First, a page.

Camp Currie

Category Overview

Local Parks grants help protect these symbols of vibrant communities, providing places for families to gather and play and promoting a healthy and active lifestyle in an era when people spend increasing amounts of their time inside. The WWRP is the largest source of local parks funding in Washington, helping communities fund the acquisition, development, and renovation of vital recreation areas and green spaces.

Project Highlights

This project involves the acquisition of 85 acres at the north end of Lacamas Lake in southeast Clark County. The site is owned by the James River Company, and includes a group camp which was initially developed in 1943. Existing improvements include a picnic shelter, 3 adirondacks, rustic lodge, picnic tables, play field and outdoor stage with bleacher seats. The property is highly threatened due to the fact that James River has declared the property surplus, including the camp. Camp Currie provides the only active day-use/overnight group camping facility in Clark County. The site serves thousands of children each year. This project will protect and preserve the camping opportunities, as well as expand recreational use of the site. Adjoining properties include 164 acres owned by the Columbia Land Trust. In addition, Lacamas Heritage Trail, a 3-mile regional trail system, is located immediately west of the site.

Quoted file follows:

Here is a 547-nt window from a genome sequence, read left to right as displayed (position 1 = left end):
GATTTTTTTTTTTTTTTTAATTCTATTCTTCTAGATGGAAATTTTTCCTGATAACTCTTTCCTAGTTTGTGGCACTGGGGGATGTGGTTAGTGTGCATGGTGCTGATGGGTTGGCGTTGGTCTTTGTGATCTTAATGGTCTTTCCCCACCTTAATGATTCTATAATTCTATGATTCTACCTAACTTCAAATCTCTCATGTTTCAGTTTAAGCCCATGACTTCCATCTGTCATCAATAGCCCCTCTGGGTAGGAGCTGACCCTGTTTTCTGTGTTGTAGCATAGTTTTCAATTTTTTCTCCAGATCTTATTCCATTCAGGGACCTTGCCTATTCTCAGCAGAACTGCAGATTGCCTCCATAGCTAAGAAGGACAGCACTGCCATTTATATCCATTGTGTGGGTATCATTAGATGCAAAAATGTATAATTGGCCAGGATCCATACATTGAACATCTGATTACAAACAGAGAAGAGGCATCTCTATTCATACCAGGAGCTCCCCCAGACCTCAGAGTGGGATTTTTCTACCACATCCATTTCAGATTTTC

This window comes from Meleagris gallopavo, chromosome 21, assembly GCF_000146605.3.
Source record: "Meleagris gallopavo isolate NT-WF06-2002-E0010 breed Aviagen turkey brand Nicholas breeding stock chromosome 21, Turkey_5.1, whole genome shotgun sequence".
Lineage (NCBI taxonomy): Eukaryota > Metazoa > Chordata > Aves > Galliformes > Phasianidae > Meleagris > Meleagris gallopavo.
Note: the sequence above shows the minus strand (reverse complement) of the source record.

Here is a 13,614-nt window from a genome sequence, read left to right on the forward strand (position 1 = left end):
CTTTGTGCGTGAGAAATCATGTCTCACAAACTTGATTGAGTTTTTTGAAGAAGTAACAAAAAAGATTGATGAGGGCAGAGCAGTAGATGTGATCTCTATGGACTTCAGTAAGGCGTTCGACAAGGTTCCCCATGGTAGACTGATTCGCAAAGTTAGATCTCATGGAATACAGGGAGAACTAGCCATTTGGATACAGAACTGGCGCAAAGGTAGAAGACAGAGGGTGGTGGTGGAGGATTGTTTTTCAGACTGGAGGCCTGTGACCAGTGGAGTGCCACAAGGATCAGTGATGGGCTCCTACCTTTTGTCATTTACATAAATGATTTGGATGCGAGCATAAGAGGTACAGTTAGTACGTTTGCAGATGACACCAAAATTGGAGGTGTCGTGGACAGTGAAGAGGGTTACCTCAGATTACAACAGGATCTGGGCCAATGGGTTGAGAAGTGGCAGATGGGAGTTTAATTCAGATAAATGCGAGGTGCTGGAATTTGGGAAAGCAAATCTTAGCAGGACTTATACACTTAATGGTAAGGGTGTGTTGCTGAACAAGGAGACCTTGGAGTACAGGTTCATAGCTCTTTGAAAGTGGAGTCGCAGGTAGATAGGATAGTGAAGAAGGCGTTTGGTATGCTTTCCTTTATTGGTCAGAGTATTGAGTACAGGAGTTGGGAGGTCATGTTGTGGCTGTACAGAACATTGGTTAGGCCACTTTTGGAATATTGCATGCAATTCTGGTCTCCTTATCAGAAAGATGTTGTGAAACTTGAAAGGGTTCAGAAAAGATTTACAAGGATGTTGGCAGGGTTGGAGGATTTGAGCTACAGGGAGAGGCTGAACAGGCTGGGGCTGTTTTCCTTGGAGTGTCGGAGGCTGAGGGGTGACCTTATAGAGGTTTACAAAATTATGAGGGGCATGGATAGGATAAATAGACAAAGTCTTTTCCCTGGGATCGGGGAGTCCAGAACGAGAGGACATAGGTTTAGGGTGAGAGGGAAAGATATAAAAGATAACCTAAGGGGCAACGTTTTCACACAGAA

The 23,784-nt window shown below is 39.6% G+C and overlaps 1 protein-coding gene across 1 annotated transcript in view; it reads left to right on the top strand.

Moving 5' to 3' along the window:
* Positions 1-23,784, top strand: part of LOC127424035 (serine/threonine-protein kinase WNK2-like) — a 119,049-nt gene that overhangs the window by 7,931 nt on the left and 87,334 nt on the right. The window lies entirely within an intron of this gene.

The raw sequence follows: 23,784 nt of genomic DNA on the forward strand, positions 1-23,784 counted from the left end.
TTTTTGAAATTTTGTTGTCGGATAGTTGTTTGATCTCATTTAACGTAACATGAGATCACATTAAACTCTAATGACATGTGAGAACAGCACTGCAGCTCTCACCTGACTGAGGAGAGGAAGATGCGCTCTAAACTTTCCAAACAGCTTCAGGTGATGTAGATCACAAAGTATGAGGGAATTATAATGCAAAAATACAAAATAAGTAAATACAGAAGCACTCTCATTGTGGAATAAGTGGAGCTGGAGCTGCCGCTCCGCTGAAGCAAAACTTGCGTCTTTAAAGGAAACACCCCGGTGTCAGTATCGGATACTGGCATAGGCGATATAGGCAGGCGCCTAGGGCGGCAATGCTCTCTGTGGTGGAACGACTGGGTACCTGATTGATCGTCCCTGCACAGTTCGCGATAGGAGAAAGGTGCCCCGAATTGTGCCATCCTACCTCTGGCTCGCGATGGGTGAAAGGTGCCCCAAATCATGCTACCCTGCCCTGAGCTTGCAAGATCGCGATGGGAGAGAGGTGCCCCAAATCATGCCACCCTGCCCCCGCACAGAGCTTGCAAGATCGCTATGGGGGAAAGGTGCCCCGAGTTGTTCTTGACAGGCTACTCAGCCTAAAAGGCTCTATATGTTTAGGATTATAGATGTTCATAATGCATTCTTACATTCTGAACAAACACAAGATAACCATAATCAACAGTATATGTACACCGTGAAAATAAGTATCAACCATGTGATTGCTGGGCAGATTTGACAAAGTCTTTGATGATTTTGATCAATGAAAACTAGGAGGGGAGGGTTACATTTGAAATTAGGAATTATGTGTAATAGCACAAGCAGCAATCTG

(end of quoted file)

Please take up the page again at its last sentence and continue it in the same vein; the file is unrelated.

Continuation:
Quick Facts

WWRP Applicant: Clark County Parks Dept Category: Local Parks WWRP Grant: $500,000.00 Applicant Match: $804,210.00 Project Type: Acquisition County: Clark Legislative District: 17 Status: Active Completed RCO Project # 98-1289

Location Details

From Camas, drive north on SR-503. turn left on Leadbetter Road on the north side of Lacamas Lake. The entrance to Camp Currie is located at the intersection of Leadbetter Road and 232nd Avenue

What is the WWRP

The Washington Wildlife and Recreation Program (WWRP) is a state grant program that creates and conserves local and state parks, wildlife habitat and working farms. The Washington State Recreation and Conservation Office administers WWRP grants, and the legislature funds the program.